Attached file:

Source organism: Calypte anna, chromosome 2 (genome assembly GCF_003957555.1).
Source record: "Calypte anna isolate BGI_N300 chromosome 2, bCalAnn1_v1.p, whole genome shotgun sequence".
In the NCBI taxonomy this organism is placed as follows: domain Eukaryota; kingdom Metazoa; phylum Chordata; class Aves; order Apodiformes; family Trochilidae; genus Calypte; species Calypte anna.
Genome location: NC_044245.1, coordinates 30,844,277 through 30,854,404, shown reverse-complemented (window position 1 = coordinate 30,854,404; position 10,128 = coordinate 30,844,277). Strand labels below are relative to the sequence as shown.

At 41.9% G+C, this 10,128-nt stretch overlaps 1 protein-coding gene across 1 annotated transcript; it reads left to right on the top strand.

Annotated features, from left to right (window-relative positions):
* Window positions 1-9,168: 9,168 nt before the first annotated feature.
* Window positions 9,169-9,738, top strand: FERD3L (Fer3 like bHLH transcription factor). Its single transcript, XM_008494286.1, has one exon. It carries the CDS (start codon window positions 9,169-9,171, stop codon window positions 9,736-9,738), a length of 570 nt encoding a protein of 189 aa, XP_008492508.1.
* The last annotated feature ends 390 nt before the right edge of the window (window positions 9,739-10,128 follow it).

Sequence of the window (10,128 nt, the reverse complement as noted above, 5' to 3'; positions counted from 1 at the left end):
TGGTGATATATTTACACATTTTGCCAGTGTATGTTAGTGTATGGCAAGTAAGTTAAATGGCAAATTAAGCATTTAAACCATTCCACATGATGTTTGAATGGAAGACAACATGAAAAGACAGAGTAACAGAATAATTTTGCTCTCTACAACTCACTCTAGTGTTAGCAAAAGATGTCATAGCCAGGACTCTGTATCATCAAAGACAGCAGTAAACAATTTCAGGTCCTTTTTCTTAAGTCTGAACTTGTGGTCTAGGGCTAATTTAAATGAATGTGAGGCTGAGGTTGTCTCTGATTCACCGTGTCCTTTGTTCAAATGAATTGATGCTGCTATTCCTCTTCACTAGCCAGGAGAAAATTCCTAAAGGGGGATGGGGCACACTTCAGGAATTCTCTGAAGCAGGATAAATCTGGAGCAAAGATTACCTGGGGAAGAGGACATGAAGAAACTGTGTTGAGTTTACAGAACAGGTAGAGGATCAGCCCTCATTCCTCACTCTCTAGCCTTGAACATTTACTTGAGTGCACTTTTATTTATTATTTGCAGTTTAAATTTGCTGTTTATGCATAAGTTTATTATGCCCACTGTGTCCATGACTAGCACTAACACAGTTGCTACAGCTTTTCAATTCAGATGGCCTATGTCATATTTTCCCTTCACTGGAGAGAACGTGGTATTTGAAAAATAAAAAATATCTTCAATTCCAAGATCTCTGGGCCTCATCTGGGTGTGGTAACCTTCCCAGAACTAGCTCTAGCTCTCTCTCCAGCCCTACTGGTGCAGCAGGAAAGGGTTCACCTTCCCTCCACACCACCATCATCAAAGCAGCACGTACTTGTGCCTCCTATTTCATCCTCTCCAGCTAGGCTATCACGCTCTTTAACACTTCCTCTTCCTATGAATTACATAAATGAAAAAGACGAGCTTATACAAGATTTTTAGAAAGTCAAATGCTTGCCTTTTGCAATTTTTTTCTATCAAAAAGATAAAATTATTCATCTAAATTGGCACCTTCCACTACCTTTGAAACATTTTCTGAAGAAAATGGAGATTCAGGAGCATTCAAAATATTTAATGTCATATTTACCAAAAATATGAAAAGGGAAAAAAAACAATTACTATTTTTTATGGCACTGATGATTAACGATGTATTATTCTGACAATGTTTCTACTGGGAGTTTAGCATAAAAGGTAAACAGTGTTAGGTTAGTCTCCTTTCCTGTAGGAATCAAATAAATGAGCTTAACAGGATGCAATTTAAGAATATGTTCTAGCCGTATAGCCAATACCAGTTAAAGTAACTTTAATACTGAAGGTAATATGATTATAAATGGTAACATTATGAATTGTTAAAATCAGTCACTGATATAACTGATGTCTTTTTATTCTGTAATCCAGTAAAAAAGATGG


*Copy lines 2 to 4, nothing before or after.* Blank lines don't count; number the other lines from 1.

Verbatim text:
Source record: "Calypte anna isolate BGI_N300 chromosome 2, bCalAnn1_v1.p, whole genome shotgun sequence".
In the NCBI taxonomy this organism is placed as follows: domain Eukaryota; kingdom Metazoa; phylum Chordata; class Aves; order Apodiformes; family Trochilidae; genus Calypte; species Calypte anna.
Genome location: NC_044245.1, coordinates 30,844,277 through 30,854,404, shown reverse-complemented (window position 1 = coordinate 30,854,404; position 10,128 = coordinate 30,844,277). Strand labels below are relative to the sequence as shown.